Sunday, August 14, 2011

Rough terrain

Sondra pointed to this story: Boy Scout got separated from his group and lost, but did some right things and is fine. Brought a couple of things to mind.

I've heard people express amazement that someone could actually get really lost in Oklahoma; for some reason they think it's all rolling hills. Well, depending on where you are we've got some actual sandy desert, dry rocky hills(worn down over ages from mountains), grassland and in the east/southeast some of the nastiest forested hill country you'll run into. Also some pretty swampy areas, and did you know we have alligators?

In 1977 three Girl Scouts were murdered at a camp in northeast OK; there was a suspect, but through a combination of terrain, him knowing how to live in the woods and a lot of Indians suspected of giving at least passive help("I haven't seen anything") trying to catch him was a first-class cast-iron bitch. At one point they found a little cave where he'd been hiding for a while, and a bunch of media weenies started demanding to see it and "Why didn't you find this before?" So they drove them to the nearest point a road came to it and led them through the hot, humid, stickery, mosquito/chigger/tick-infested woods(we'll ignore the snakes for now*) to the place. After which one reporter(who was from OK and should've know better, but apparently had never actually been in the woods or looked around) asked "How the hell can you find ANYTHING out here?"
Yes, they caught him. No, it wasn't a good ending. If you're interested, here's a book that covers it.

The other was back when the son was in Civil Air Patrol. A plane went down in southeast OK, and CAP was involved in the search. Which went on for something like two-three weeks. His unit was next in rotation to go and help out when they found it.
Take what I mentioned about northeast OK forest above; now add in hills and valleys and streams with lots of very steep slopes and dropoffs. Let me put it this way: as you drive along you'll see a sign indicating a curve and saying '25MPH' or something similar; you'd damn well better pay attention, because on the far side of that guard rail may well be 50, some places about 100 feet before you hit the rocks, and you may well be under trees that prevent your remains from being seen from the road. Someone reports a hole in a guard rail, the sheriff's office goes out to see just what hit the ground down there and call the proper people to pull it out if they can.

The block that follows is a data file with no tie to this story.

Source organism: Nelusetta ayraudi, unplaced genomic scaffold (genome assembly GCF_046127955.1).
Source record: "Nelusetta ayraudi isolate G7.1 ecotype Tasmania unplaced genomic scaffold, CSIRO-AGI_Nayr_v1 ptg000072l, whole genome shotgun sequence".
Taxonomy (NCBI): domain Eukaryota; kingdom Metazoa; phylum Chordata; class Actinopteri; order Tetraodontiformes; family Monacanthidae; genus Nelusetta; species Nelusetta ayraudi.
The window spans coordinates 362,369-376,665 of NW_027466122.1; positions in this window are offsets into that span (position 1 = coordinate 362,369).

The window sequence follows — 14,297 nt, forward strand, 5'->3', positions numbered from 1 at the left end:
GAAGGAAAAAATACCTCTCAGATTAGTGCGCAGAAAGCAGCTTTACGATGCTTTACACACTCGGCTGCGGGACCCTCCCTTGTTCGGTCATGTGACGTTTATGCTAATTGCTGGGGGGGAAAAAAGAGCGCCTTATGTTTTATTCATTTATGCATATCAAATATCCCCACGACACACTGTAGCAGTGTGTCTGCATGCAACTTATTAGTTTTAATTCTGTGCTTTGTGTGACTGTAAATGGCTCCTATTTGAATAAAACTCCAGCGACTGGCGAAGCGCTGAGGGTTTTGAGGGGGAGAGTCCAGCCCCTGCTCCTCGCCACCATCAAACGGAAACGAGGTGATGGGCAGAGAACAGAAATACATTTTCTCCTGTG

How'd they find it? One of the search planes caught a flash through some trees. He circled back and got ground observers to mark the spot as best they could, then the ground teams went in. This was a twin-engine plane, but between breaking up on impact and being covered by the trees, if he hadn't seen that flash there's no telling how long it would've taken to find it.

That's not Utah, that's just southeast OK. Roads all over, but people do get lost there, regularly. And with terrain like that, sometimes you don't know a storm's coming until it comes over the ridge and hits you(been there). Try making your way downhill when the slope is covered with loose rock, under leaves, and it's all wet from the fog that just kind of appeared when the cold front came through; it's downright nasty.

You don't have to get hurt, or dead, and you won't if you have some idea what to do and don't forget it. I guarantee that scoutmasters and others all over will be using every detail of this kids' story they can get to point this out to the kids.

*Ignore them because that crew was making enough noise to run them all off.
Just to add to the fun, the biggest copperhead I've ever seen (the scaly type, not the Democrat type) was right here in Oklahoma City, in a drainage ditch near some apartments.


Windy Wilson said...

"I guarantee that scoutmasters and others all over will be using every detail of this kids' story they can get to point this out to the kids."
This could be the topic of "Scoutmaster's Minutes" for the next year. When I joined the Boy Scouts in fall 1968, it was the Autumn after an Explorer Post got caught in some semi inclement weather in the Sierra Nevadas and several Scouts and possibly adult leaders died of hypothermia. That initiated about two years of Scoutmaster's Minutes on being prepared, and a LOT of first aid demonstrations and lectures on the signs and symptoms of hypothermia
and what to do about it.
It made a big impression on me, I can tell, you even today.

Keith said...

Here's one from a couple of weeks back in England that could have been very nasty - in August!

The photo at the head of the article looks like it was taken in winter, but the summer weather wasn't much better

This was one of the worst, on the Cairngorm plateau, Scotland in 1971

Firehand said...

God, that second one is awful!

One of the things taught the kids when they were small that hypothermia can get you even in moderate weather; I've read of cases of people dying of it with temps in the 50's, usually when they got wet and then got tired out before trying to do anything about shelter.

CatCube said...

I did some training at Fort Sill, and that'll quickly disabuse anybody of the notion that OK is flat as a platter. It doesn't have the biggest hills you'll see, but they're big enough, and the erosion creates some hellacious local terrain. We had one guy fall into a ravine during the night land navigation. Luckily, he was only bruised up, but it could have ended much worse.